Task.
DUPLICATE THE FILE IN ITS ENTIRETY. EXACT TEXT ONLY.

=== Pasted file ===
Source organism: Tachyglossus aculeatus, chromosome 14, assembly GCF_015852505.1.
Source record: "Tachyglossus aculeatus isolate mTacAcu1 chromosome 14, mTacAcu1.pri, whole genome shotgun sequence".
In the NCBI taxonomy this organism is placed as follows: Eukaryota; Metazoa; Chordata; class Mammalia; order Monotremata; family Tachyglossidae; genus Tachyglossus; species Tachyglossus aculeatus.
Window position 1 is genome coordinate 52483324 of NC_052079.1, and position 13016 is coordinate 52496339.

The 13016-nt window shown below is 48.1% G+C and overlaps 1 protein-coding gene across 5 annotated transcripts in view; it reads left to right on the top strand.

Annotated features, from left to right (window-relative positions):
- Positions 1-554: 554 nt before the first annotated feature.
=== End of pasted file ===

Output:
Source organism: Tachyglossus aculeatus, chromosome 14, assembly GCF_015852505.1.
Source record: "Tachyglossus aculeatus isolate mTacAcu1 chromosome 14, mTacAcu1.pri, whole genome shotgun sequence".
In the NCBI taxonomy this organism is placed as follows: Eukaryota; Metazoa; Chordata; class Mammalia; order Monotremata; family Tachyglossidae; genus Tachyglossus; species Tachyglossus aculeatus.
Window position 1 is genome coordinate 52483324 of NC_052079.1, and position 13016 is coordinate 52496339.

The 13016-nt window shown below is 48.1% G+C and overlaps 1 protein-coding gene across 5 annotated transcripts in view; it reads left to right on the top strand.

Annotated features, from left to right (window-relative positions):
- Positions 1-554: 554 nt before the first annotated feature.